"In the realm of computers, history will record the names of
four significant men: Brian Kernighan, Dennis Ritchie, Bjarne
Stroustrup, and James Gosling. While the everyday user may not
recognize them, anyone who creates software should. They are the
creators of the C, C++, and Java programming languages, the
mainstream languages used in today's operating systems and on the
Internet. Unix, Windows, Linux, BeOS, and the Mac OS all employ
them--the result--operating system independent code. For the end
user, this means that a developer can save time writing software
and more easily make it available to a greater number of people.
However, because Redmond, Washington is still on the map, one
software company is taking course to change this with the
introduction of its .NET Platform."
"Software can be divided into two groupings: compiled and
interpreted. The C and C++ languages are examples of the former. In
a compiled language, the software code is transformed into machine
instructions. C was originally designed to create operating
systems. Bjarne Stroustrup added features (object-oriented
structure, templates, exception-handling, and namespaces) to C,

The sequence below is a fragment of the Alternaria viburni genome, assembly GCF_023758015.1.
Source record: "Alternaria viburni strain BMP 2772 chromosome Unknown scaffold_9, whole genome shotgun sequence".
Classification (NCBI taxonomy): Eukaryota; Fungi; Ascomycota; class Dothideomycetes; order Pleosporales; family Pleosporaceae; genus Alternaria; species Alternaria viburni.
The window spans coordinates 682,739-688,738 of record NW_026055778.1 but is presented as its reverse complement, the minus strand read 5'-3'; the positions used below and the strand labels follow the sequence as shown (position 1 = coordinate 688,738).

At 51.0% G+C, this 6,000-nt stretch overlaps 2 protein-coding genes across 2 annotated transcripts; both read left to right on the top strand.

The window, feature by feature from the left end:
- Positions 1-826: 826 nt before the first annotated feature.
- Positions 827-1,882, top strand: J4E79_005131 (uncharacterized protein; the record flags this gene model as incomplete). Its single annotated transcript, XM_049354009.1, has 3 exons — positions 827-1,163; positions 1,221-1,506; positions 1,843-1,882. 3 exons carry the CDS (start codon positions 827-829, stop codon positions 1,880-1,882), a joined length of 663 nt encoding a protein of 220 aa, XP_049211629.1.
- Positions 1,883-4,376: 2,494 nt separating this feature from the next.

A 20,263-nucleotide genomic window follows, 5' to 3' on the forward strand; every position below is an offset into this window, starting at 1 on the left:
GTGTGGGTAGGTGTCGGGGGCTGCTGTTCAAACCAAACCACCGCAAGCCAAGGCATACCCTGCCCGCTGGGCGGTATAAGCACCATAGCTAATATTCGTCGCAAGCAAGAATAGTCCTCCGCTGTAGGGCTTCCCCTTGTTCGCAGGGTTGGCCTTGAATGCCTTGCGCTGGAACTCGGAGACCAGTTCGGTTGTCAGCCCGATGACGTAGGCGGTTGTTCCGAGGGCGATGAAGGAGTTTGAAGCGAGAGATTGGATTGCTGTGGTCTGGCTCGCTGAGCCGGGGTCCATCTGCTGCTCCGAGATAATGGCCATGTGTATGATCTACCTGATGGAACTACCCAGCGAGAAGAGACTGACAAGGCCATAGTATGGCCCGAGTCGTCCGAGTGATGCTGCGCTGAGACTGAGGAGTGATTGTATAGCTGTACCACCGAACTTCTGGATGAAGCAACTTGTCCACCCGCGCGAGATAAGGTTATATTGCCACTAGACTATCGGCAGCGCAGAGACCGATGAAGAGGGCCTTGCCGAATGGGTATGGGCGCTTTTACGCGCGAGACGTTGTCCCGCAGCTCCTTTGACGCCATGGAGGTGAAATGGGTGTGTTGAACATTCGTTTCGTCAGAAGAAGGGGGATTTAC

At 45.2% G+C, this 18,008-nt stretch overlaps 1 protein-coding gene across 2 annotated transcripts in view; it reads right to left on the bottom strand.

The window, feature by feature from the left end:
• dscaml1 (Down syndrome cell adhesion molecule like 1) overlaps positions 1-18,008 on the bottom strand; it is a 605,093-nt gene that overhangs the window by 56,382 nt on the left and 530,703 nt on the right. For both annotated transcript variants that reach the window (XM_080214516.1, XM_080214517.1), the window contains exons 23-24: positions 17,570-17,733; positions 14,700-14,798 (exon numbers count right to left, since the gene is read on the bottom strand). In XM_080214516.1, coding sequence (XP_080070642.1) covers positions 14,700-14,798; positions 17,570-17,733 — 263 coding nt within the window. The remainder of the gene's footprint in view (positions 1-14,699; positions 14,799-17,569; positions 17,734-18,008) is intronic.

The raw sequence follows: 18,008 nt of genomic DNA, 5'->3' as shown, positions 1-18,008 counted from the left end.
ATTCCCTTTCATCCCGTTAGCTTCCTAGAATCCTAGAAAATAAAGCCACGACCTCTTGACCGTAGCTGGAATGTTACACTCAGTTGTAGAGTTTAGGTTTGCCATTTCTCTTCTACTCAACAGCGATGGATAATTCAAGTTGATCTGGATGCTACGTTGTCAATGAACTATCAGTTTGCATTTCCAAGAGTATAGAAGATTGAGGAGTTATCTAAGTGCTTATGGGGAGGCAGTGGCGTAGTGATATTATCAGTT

thus producing C++ (see plus plus). James Gosling further modified
the C++ language transmuting it into Java (adding
garbage-collection and bytecode). Unlike the other two
mainstreamers, Java is an interpreted language. This means that
instead of having to "compile" software code for every platform
(Intel x86, PowerPC, etc.) the developer need only compile it
once--one set of instructions for every processor and operating
system. For this reason, Internet developers have readily adopted
Java as a means of sharing their software with many computers all
around the globe. Today, another transformation is taken place.
Microsoft is introducing the C# (see sharp) programming
"In the Microsoft spirit, C# is a technological innovation
designed to make life easier for developers. Here are its main
improvements from C++: 1) Automatic Garbage-collection; 2) Single
Hierarchical Class Inheritance; 3) Attributes, Properties, and
Events. In short, it is Microsoft's recreation of Java. There are
of course, a few differences apart from syntax. Most important is
that C# is a compiled language. Its programs cannot be run on
non-Windows platforms. If garbage-collection, etc. were the
features Microsoft decided would improve the developer experience,
why did they create an entirely new programming language? A more
practical choice would have been to create an API (Application
Program Interface) in Java. Not only would it have been less time
consuming for Microsoft, it would also have made it easier for
developers (as to not have to learn yet another language).
Therefore, C# is a useless redundancy."
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